"The Elementary Teachings" Series

Eternal Judgment and the Need For Perseverance

The Two Possible Destinies of Every Man

By David M Rogers

Published: December 2017

Therefore let us leave the elementary teachings about Messiah and go on to maturity, not laying again the foundation of repentance from acts that lead to death, and of faith in Elohim, instruction about baptisms, the laying on of hands, the resurrection of the dead, and eternal judgment.  And Elohim permitting, we will do so. (Hebrews 6:1-3)

Table of Contents

The Two Destinies

Obtaining Everlasting Life By Believing in Yahusha (Jesus) Messiah

The Fair and Righteous Judgment of Elohim

The Righteous Judgment of Elohim According to Ezekiel the Prophet

People of Faith Endure to the End

The Perseverance of the Saints

The judgment of every human being is a topic of the Scriptures which Paul evaluates as an "elementary teaching."  It's supposed to be simple and easy to understand.  Yet, theologians in the Church have historically made every topic they evaluate way more complex than it needs to be.  The Bible is not vague about the final judgment of every man, woman and child.  It's actually quite straight forward.

So in this Bible study article, we will ask and answer a good many questions which pertain to the judgment.  Hopefully, establishing the simple foundation of eternal judgment, the reader will be able to know and understand the standards by which Yahuwah our Maker has determined to judge each one of us.  And his judgment is righteous and fair for everyone.  No one will be allowed to bypass the righteous standard used by Elohim.

Here are a few things we will investigate in this document.  How can one have everlasting life?  And why do others receive condemnation?  What is free will?  What is predestination?  Can you lose your salvation?  What is the righteous judgment of Elohim?  How does Elohim determine a person’s destiny?  What do good works have to do with it?  What is perseverance and why is it important?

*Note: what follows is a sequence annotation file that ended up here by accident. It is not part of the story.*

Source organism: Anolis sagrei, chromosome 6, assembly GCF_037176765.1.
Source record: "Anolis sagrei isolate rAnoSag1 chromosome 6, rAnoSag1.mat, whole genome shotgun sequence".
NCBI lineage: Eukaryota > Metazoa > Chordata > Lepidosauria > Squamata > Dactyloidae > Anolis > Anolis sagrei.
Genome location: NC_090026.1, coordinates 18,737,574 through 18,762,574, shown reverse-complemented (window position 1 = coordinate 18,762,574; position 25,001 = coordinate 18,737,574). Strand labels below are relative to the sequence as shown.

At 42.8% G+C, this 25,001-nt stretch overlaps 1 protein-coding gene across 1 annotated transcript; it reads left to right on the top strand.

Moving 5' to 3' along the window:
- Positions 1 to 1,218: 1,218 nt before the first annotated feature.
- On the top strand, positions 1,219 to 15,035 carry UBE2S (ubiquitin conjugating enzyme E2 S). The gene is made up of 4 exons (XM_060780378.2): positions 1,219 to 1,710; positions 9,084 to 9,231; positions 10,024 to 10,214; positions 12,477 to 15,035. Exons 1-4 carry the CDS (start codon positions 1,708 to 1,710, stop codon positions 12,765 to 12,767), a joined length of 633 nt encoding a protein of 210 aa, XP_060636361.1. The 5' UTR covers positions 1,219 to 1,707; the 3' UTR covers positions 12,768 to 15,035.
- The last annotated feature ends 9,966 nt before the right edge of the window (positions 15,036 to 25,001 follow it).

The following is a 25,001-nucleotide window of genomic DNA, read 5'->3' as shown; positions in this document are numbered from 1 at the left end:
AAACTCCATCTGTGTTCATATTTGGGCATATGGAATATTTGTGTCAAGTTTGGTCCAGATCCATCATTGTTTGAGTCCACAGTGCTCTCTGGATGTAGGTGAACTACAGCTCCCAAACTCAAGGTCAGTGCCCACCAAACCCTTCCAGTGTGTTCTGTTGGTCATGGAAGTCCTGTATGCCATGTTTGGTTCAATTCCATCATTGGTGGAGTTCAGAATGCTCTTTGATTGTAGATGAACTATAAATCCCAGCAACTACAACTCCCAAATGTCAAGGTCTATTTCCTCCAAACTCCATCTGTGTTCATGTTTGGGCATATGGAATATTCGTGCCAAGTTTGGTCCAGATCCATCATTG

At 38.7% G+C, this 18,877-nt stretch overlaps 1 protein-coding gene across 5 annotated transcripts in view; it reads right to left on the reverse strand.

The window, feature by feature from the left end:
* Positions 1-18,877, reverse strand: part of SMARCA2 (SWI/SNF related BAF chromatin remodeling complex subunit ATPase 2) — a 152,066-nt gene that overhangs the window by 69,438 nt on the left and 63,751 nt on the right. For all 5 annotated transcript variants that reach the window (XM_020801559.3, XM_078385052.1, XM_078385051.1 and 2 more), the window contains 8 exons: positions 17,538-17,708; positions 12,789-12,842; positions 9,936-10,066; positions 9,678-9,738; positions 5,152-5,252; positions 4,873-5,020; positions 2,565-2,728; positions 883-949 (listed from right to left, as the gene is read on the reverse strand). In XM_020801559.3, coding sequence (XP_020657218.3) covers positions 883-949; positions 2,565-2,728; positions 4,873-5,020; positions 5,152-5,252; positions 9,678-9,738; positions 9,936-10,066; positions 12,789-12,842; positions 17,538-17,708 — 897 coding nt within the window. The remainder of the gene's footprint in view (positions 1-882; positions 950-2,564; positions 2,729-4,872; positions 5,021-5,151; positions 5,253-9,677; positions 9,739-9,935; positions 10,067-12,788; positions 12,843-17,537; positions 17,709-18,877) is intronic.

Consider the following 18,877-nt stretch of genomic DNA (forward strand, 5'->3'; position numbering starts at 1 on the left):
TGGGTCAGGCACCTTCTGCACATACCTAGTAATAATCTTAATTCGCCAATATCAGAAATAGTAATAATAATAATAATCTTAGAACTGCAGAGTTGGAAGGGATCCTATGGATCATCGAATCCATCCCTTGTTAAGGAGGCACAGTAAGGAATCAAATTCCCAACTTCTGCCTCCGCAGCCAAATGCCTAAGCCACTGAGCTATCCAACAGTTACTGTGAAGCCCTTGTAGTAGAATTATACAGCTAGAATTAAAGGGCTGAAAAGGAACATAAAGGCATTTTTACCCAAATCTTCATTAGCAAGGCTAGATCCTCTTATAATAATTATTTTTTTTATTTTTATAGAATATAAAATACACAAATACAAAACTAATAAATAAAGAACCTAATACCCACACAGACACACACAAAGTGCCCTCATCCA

The Two Destinies

The two possible destinies of every human being is fairly plainly taught in Scripture.  First, Daniel the prophet describes the resurrection and the two outcomes:

At that time Michael, the great prince who protects your people, will arise. There will be a time of distress such as has not happened from the beginning of nations until then. But at that time your people-- everyone whose name is found written in the book-- will be delivered.  Multitudes who sleep in the dust of the earth will awake: some to everlasting life, others to shame and everlasting contempt. (Daniel 12:1-2)

Here Daniel speaks of the time of judgment after the resurrection when each one will be assigned his destiny.  Some will be rewarded with a place in the reign of Messiah.  Others will be thrown out, as it were, to a place of eternal loss, known in the Book of Revelation as the second death.

Messiah Yahusha also had a word to say about the assignments of every individual following resurrection:

For as the Father has life in himself, so he has granted the Son to have life in himself. And he has given him authority to judge because he is the Son of Man.  Do not be amazed at this, for a time is coming when all who are in their graves will hear his voice and come out-- those who have done good will rise to live, and those who have done evil will rise to be condemned. (4th Gospel 5:26-29)